• That the blogging gig? so rocks!! What a wonderful community!
I wish they could have been here longer, longer, longer...

*signs off and throws tantrum*

Thursday, December 9, 2010

Last year,

this day, was an ordinary enough day. The Bro was a-visiting and due back in the States a week later. The boys and I were staying with my parents and the MIM was over; we were going out for a movie. He wanted my parents and brother to join us. MaaJanoni decided to stay back with her sleeping grandchildren while the Bro, the MIM and I headed out for what would be the last ever movie we would ever see with DaddyDearest. Incidentally, the movie we went to see, was 'Paa'.
Yes. Last year, on this day, my beloved baba was still alive.

I love winter. I love winter in general, I love winter in New York, I especially love winter in Kolkata. That also means that I am a big fan of December.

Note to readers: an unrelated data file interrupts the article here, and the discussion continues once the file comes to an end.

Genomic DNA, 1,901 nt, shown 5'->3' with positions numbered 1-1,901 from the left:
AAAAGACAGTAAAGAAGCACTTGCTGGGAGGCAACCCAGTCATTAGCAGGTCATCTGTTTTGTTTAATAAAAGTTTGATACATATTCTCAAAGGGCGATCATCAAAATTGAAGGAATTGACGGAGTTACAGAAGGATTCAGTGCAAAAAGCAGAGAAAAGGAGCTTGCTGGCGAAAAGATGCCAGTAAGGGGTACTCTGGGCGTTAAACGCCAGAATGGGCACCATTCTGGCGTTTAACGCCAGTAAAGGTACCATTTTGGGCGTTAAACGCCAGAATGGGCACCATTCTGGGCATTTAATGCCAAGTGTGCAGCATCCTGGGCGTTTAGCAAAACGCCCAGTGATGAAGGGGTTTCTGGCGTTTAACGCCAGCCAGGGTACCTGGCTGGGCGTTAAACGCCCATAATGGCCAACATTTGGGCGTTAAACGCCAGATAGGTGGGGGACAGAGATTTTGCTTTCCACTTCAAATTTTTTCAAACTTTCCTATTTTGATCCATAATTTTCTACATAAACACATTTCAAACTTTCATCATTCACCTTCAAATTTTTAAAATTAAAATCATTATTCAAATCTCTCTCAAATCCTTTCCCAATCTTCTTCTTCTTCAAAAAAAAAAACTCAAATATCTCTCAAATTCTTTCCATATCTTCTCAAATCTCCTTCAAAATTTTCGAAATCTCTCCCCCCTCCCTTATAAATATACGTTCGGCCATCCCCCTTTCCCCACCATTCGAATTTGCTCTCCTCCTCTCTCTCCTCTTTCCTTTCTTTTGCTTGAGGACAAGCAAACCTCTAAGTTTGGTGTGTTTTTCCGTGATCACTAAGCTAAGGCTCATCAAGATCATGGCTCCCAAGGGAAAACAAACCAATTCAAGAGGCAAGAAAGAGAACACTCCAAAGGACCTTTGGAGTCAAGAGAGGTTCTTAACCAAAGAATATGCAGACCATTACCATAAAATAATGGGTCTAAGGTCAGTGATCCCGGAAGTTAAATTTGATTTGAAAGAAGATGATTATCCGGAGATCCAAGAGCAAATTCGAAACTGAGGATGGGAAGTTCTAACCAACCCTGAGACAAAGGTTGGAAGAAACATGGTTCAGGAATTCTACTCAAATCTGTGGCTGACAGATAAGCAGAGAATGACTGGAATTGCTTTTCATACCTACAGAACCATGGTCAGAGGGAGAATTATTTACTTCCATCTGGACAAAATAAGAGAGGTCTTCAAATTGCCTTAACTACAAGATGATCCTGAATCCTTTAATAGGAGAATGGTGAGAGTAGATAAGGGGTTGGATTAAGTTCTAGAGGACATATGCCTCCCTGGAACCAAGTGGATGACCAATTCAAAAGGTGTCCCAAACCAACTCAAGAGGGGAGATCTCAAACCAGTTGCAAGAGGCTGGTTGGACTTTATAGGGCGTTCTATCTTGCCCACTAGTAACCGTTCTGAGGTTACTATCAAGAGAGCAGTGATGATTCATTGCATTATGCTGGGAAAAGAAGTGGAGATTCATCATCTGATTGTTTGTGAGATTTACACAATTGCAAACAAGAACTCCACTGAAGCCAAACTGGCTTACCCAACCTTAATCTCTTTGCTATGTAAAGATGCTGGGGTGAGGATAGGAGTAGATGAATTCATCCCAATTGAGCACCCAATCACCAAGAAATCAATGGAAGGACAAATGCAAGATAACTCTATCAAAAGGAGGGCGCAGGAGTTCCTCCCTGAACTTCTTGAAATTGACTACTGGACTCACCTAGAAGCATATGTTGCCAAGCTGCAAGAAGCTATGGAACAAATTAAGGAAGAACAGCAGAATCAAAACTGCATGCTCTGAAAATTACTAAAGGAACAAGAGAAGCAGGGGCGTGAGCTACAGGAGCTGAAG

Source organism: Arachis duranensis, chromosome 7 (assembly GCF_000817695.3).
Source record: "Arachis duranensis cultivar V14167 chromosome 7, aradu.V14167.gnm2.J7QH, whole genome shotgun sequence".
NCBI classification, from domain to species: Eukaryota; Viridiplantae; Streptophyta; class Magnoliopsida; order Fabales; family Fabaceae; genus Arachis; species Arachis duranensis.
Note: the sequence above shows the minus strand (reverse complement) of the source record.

This year, not so much.
This year, December brings back memories of DaddyDearest and his jaundice, DaddyDearest and his never-ending tests and scans, DaddyDearest and his first stint at the hospital, DaddyDearest and the tumor.
This year, December brings back memories of the January that followed last year's December.

There is a huge part of me that can't wait for this year to get over. That one month, and especially that one day in that one month, ruined 2010 for me forever. Yes, there have been many blessings and things to be grateful for as well. But first and foremost, 2010 will always be to me, the year I lost my father. My DaddyDearest. My beloved baba.

But here's the strange part. In a crazy, twisted and weird way, I don't want this December to end.
It's because I can still feel my dad's presence in my life, as if he's hovering over me, watching me, protecting me, loving me.